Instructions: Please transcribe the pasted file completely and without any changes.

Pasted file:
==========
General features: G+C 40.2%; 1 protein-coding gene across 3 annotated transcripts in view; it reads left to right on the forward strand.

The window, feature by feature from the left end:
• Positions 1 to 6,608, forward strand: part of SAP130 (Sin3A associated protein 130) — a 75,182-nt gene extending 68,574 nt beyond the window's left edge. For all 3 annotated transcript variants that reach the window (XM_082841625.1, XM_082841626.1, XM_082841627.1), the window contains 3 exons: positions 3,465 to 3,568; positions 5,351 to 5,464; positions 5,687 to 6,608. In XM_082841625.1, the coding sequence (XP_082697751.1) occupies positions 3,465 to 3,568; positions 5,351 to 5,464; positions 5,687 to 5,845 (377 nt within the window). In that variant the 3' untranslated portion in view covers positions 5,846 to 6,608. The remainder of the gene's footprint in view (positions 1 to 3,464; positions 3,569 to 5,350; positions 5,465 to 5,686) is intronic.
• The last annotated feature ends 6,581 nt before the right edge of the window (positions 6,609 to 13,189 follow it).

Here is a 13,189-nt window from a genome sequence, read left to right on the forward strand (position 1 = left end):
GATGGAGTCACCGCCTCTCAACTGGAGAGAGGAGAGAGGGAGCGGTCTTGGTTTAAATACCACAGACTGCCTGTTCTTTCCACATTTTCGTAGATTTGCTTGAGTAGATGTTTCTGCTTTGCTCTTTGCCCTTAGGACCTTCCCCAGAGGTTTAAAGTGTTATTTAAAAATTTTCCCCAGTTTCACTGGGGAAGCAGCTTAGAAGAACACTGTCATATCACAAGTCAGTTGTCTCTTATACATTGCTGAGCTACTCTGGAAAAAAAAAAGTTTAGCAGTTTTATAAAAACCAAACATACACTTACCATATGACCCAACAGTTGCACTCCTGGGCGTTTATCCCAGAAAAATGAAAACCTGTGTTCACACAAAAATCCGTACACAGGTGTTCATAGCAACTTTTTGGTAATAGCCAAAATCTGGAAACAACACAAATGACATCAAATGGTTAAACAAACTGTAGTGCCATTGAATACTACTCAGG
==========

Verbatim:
General features: G+C 40.2%; 1 protein-coding gene across 3 annotated transcripts in view; it reads left to right on the forward strand.

The window, feature by feature from the left end:
• Positions 1 to 6,608, forward strand: part of SAP130 (Sin3A associated protein 130) — a 75,182-nt gene extending 68,574 nt beyond the window's left edge. For all 3 annotated transcript variants that reach the window (XM_082841625.1, XM_082841626.1, XM_082841627.1), the window contains 3 exons: positions 3,465 to 3,568; positions 5,351 to 5,464; positions 5,687 to 6,608. In XM_082841625.1, the coding sequence (XP_082697751.1) occupies positions 3,465 to 3,568; positions 5,351 to 5,464; positions 5,687 to 5,845 (377 nt within the window). In that variant the 3' untranslated portion in view covers positions 5,846 to 6,608. The remainder of the gene's footprint in view (positions 1 to 3,464; positions 3,569 to 5,350; positions 5,465 to 5,686) is intronic.
• The last annotated feature ends 6,581 nt before the right edge of the window (positions 6,609 to 13,189 follow it).

Here is a 13,189-nt window from a genome sequence, read left to right on the forward strand (position 1 = left end):
GATGGAGTCACCGCCTCTCAACTGGAGAGAGGAGAGAGGGAGCGGTCTTGGTTTAAATACCACAGACTGCCTGTTCTTTCCACATTTTCGTAGATTTGCTTGAGTAGATGTTTCTGCTTTGCTCTTTGCCCTTAGGACCTTCCCCAGAGGTTTAAAGTGTTATTTAAAAATTTTCCCCAGTTTCACTGGGGAAGCAGCTTAGAAGAACACTGTCATATCACAAGTCAGTTGTCTCTTATACATTGCTGAGCTACTCTGGAAAAAAAAAAGTTTAGCAGTTTTATAAAAACCAAACATACACTTACCATATGACCCAACAGTTGCACTCCTGGGCGTTTATCCCAGAAAAATGAAAACCTGTGTTCACACAAAAATCCGTACACAGGTGTTCATAGCAACTTTTTGGTAATAGCCAAAATCTGGAAACAACACAAATGACATCAAATGGTTAAACAAACTGTAGTGCCATTGAATACTACTCAGG